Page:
President Bill Clinton's administration seeks to overhaul the nation's foreign aid programs to give the president broad flexibility to use aid to advance his foreign policy goals. The change would jettison programs conceived primarily to combat communism.
Under the new plan, foreign aid would be used to advance such broad policy objectives as promoting democracy, encouraging free trade and combating terrorism and nuclear proliferation.
Aid to Israel and Egypt - historically the largest recipients of U.S. assistance - would be protected, and plans to help finance Russia's move toward a free market economy would be preserved.
But otherwise the work of the Agency for International Development, which manages U.S. aid programs, would aim at enhancing "sustainable development" and "promoting peace" rather than supporting individual nations.
Additionally, all foreign aid programs would emphasize population control, environmental protection and improvements in the status of women in developing countries. The planning of aid programs would require "active involvement . . . of potential recipients."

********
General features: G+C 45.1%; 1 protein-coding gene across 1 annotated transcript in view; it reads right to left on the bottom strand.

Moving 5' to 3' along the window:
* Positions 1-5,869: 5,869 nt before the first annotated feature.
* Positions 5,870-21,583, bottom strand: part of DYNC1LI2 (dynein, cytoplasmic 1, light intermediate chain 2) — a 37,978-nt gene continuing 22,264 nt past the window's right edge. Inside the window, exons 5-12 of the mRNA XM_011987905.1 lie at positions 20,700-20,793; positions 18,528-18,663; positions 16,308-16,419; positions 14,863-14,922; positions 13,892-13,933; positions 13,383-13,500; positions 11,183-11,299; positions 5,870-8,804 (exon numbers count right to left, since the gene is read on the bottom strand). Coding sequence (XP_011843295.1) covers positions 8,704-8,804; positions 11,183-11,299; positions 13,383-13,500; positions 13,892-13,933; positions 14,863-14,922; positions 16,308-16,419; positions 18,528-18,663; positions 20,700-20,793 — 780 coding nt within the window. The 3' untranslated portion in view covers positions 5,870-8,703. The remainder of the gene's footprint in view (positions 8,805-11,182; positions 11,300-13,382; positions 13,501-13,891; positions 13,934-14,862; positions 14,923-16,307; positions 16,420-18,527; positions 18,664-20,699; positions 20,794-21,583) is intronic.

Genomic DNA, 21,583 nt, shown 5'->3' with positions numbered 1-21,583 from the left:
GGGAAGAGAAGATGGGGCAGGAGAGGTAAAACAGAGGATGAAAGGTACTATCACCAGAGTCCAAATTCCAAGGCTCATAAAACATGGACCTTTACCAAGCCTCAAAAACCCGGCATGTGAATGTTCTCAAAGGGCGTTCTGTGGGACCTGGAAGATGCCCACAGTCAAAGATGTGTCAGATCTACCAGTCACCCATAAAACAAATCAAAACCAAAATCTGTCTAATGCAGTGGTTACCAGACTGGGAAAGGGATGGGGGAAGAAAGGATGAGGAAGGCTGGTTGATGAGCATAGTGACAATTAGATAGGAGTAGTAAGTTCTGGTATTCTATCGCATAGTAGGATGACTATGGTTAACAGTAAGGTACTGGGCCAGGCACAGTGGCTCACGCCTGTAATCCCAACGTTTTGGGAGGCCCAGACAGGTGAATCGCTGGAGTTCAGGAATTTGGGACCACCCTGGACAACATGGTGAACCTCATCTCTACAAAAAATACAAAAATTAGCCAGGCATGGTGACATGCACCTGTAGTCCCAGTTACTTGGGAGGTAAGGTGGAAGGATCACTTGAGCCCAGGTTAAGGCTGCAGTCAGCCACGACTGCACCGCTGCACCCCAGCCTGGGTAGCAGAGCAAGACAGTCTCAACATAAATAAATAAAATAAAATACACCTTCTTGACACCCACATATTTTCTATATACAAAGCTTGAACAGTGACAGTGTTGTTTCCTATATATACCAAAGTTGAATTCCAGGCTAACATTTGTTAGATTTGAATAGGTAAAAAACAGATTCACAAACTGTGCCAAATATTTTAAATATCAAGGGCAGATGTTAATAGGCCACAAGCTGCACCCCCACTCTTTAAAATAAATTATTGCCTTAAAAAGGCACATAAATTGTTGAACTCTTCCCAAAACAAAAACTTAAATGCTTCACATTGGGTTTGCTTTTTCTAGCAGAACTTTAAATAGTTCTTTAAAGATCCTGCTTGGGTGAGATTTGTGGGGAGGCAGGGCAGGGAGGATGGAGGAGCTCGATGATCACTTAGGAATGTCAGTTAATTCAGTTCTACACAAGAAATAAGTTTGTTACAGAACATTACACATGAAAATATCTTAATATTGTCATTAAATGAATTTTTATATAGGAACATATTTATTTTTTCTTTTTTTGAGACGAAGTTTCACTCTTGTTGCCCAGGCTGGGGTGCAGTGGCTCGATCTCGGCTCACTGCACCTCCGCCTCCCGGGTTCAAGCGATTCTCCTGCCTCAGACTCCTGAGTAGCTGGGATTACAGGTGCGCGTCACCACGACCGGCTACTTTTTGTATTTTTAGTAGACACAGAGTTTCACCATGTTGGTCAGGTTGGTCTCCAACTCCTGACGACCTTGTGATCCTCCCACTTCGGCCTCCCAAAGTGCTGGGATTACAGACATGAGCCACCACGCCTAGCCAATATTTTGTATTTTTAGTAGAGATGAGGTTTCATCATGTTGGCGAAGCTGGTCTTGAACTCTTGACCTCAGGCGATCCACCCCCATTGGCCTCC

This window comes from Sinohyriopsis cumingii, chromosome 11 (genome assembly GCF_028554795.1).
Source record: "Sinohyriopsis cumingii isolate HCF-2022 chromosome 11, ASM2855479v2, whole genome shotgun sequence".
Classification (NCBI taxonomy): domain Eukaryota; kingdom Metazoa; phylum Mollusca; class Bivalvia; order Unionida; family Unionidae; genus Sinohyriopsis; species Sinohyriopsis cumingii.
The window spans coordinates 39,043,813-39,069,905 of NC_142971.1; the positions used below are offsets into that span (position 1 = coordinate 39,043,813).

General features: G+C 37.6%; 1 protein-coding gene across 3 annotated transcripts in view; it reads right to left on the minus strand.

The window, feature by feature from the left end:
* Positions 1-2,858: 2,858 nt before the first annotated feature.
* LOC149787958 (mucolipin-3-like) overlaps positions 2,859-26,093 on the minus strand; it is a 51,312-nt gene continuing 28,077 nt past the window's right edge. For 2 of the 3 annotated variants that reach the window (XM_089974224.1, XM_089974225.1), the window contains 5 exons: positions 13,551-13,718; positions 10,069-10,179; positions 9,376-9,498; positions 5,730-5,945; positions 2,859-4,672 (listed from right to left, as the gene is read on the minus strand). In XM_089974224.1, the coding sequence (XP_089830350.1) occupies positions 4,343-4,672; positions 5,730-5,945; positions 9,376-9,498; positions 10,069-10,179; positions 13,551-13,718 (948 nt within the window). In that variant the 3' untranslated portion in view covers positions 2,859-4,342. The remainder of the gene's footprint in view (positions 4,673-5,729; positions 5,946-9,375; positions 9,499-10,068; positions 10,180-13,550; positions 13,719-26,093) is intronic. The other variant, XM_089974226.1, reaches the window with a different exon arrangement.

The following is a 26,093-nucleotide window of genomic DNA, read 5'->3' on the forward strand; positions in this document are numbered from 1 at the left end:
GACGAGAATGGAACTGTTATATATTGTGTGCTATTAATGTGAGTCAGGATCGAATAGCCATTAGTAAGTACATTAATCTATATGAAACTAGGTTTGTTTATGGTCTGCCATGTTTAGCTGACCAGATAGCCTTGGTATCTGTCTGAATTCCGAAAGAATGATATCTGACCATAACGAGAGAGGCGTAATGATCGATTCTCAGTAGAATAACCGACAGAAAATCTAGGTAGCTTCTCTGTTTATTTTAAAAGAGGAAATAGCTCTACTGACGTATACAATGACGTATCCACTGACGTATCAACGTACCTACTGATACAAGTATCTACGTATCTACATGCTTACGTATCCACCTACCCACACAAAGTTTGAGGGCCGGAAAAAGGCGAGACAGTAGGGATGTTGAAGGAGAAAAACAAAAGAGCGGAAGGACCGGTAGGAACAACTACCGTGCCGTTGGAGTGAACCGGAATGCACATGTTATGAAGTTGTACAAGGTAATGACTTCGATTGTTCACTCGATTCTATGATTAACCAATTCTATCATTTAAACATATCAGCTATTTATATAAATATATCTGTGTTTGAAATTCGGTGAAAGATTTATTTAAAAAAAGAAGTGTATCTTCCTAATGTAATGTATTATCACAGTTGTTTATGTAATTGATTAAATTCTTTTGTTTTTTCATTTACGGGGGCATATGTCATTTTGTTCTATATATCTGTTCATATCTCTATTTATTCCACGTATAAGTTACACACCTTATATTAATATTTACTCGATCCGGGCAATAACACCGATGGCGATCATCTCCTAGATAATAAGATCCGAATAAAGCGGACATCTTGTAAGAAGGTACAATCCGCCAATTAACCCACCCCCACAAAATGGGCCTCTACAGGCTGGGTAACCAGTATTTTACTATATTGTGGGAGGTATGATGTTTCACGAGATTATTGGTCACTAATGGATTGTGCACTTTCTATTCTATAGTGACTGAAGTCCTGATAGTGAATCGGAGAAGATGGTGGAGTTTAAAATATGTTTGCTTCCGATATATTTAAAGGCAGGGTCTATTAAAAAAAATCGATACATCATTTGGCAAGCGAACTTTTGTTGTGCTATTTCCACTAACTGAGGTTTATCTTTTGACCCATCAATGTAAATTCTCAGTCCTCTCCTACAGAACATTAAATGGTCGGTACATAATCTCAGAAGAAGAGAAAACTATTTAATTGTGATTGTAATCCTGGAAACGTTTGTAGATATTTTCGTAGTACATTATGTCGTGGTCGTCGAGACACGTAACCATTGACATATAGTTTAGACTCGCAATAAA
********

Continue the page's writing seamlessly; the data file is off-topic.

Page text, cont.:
The proposal for the new approach to foreign aid, which seeks to bring all federal agencies with international programs into a coordinated assistance effort, was sent to key members of Congress this week in draft form. A bill to bring about these changes is expected to be introduced next year.
On Capitol Hill, early response to the Clinton administration's initiative was mixed. Some members regard the proposal as a useful starting point, staff aides said, while others already have objected to a provision that would allow the president to waive restrictions on aid to nations suspected of developing nuclear weapons, in particular Pakistan. …